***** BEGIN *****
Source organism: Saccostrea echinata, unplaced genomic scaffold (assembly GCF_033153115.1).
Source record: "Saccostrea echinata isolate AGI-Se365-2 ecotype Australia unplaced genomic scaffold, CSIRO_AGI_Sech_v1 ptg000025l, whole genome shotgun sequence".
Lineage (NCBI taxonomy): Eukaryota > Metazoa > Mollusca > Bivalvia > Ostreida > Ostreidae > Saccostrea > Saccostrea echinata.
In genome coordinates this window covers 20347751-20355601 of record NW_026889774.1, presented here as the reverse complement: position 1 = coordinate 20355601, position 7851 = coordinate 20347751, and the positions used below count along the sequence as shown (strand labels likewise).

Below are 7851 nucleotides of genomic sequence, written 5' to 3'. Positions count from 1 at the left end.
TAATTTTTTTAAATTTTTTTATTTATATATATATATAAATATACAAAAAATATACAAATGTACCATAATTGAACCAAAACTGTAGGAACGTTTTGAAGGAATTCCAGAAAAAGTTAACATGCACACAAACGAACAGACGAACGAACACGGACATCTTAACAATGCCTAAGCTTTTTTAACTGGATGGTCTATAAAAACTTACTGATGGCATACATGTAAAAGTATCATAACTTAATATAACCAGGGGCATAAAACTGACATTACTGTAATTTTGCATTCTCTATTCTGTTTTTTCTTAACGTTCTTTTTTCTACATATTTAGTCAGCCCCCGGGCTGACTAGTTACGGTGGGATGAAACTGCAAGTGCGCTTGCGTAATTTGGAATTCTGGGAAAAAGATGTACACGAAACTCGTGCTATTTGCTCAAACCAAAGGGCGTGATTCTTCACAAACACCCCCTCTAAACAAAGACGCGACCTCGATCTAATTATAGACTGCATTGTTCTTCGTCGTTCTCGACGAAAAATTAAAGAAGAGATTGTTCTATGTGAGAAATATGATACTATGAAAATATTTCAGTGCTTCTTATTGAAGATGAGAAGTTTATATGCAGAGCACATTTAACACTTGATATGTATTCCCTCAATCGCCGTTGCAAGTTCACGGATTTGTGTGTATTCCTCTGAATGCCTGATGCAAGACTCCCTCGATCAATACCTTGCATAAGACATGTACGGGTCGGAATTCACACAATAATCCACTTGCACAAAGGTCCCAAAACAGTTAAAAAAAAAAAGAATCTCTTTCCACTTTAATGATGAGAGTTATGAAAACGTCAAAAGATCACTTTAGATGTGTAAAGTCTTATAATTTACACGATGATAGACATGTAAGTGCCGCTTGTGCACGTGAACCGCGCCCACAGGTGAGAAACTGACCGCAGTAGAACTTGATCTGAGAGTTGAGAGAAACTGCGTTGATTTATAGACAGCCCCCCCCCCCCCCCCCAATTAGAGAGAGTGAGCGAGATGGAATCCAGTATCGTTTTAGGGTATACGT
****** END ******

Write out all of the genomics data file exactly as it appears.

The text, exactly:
Source organism: Saccostrea echinata, unplaced genomic scaffold (assembly GCF_033153115.1).
Source record: "Saccostrea echinata isolate AGI-Se365-2 ecotype Australia unplaced genomic scaffold, CSIRO_AGI_Sech_v1 ptg000025l, whole genome shotgun sequence".
Lineage (NCBI taxonomy): Eukaryota > Metazoa > Mollusca > Bivalvia > Ostreida > Ostreidae > Saccostrea > Saccostrea echinata.
In genome coordinates this window covers 20347751-20355601 of record NW_026889774.1, presented here as the reverse complement: position 1 = coordinate 20355601, position 7851 = coordinate 20347751, and the positions used below count along the sequence as shown (strand labels likewise).

Below are 7851 nucleotides of genomic sequence, written 5' to 3'. Positions count from 1 at the left end.
TAATTTTTTTAAATTTTTTTATTTATATATATATATAAATATACAAAAAATATACAAATGTACCATAATTGAACCAAAACTGTAGGAACGTTTTGAAGGAATTCCAGAAAAAGTTAACATGCACACAAACGAACAGACGAACGAACACGGACATCTTAACAATGCCTAAGCTTTTTTAACTGGATGGTCTATAAAAACTTACTGATGGCATACATGTAAAAGTATCATAACTTAATATAACCAGGGGCATAAAACTGACATTACTGTAATTTTGCATTCTCTATTCTGTTTTTTCTTAACGTTCTTTTTTCTACATATTTAGTCAGCCCCCGGGCTGACTAGTTACGGTGGGATGAAACTGCAAGTGCGCTTGCGTAATTTGGAATTCTGGGAAAAAGATGTACACGAAACTCGTGCTATTTGCTCAAACCAAAGGGCGTGATTCTTCACAAACACCCCCTCTAAACAAAGACGCGACCTCGATCTAATTATAGACTGCATTGTTCTTCGTCGTTCTCGACGAAAAATTAAAGAAGAGATTGTTCTATGTGAGAAATATGATACTATGAAAATATTTCAGTGCTTCTTATTGAAGATGAGAAGTTTATATGCAGAGCACATTTAACACTTGATATGTATTCCCTCAATCGCCGTTGCAAGTTCACGGATTTGTGTGTATTCCTCTGAATGCCTGATGCAAGACTCCCTCGATCAATACCTTGCATAAGACATGTACGGGTCGGAATTCACACAATAATCCACTTGCACAAAGGTCCCAAAACAGTTAAAAAAAAAAAGAATCTCTTTCCACTTTAATGATGAGAGTTATGAAAACGTCAAAAGATCACTTTAGATGTGTAAAGTCTTATAATTTACACGATGATAGACATGTAAGTGCCGCTTGTGCACGTGAACCGCGCCCACAGGTGAGAAACTGACCGCAGTAGAACTTGATCTGAGAGTTGAGAGAAACTGCGTTGATTTATAGACAGCCCCCCCCCCCCCCCCCAATTAGAGAGAGTGAGCGAGATGGAATCCAGTATCGTTTTAGGGTATACGT